Tuesday, April 12, 2016
Charge Sheet Details Case Against Sailor Accused of Spying for China
A U.S. Navy officer accused of giving defense secrets to the Chinese government is Lt. Cmdr. Edward Lin, an official confirmed to Military.com on Monday.
Lin, a flight officer assigned to Patrol and Reconnaissance Group out of Norfolk, Virginia, stands accused of espionage, attempted espionage, unauthorized communication of privileged information relating to national defense, and patronizing a prostitute, according toa charge sheet released by the Navy.
According to the Virginian-Pilot, which broke the story of Lin's charges, he remains at Navy Consolidated Brig Chesapeake, Virginia, following an April 8 preliminary hearing in Norfolk.
The preliminary hearing officer in the case must now make a recommendation to the convening authority, Adm. Phil Davidson, commander of U.S. Fleet Forces Command. Davidson will ultimately decide if Lin will face court-martial on the charges, a process expected to take place in the next 10 days, a U.S. official said.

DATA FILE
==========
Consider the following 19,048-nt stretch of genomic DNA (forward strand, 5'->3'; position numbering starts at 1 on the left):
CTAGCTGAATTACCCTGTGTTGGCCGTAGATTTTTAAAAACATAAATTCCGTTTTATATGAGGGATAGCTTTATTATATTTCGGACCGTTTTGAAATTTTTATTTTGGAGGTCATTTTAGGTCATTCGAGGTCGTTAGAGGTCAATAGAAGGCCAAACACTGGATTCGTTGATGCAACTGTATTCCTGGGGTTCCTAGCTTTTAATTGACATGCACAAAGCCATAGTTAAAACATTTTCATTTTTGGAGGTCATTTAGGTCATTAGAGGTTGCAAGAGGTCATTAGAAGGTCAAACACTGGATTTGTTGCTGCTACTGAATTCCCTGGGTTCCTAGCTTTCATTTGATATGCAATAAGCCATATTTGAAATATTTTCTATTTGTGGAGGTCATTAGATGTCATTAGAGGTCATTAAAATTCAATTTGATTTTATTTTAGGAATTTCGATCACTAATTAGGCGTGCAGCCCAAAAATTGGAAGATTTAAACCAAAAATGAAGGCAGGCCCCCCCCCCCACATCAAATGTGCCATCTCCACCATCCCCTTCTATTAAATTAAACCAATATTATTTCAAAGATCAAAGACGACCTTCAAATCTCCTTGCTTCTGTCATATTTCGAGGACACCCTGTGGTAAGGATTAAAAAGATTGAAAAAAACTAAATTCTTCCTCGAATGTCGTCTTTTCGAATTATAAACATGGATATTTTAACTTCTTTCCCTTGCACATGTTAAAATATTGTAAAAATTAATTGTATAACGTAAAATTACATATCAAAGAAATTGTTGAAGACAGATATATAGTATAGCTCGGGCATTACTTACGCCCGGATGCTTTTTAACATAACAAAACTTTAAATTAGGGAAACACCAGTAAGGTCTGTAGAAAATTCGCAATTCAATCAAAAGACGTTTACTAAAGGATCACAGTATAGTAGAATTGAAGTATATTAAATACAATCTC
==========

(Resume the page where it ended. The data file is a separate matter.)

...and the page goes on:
Lin's identity was first published by USNI News, which reported that sources said Lin had given national defense secrets to China.
A Taiwanese immigrant who moved to the U.S. at 14, Lin became an American citizen in 2008 as a lieutenant assigned top U.S. Pacific Fleet, according to a Navy news release from the time.
"I always dreamt about coming to America, the 'promised land," he said in remarks at his naturalization ceremony, the release states. "I grew up believing that all the roads in America lead to Disneyland."
Lin's unit, Patrol and Reconnaissance Group, oversees more than 7,000 sailors who operate Navy maritime patrol aircraft including the P-8A Poseidon, MQ-4C Triton unmanned aircraft, P-3C Orion, and EP-3 Aries II, according to Navy officials.
The dates on which Lin is accused of passing secret national defense information on his charge sheet are redacted.
In all, he is charged with four violations of the Uniform Code of Military Justice, including two specifications of espionage, three specifications of attempted espionage, five specifications of communicating defense information, and one specification of patronizing a prostitute.
Violation of UCMJ article 106A, the prohibition on espionage, is one of only 14 military crimes that can carry the death penalty.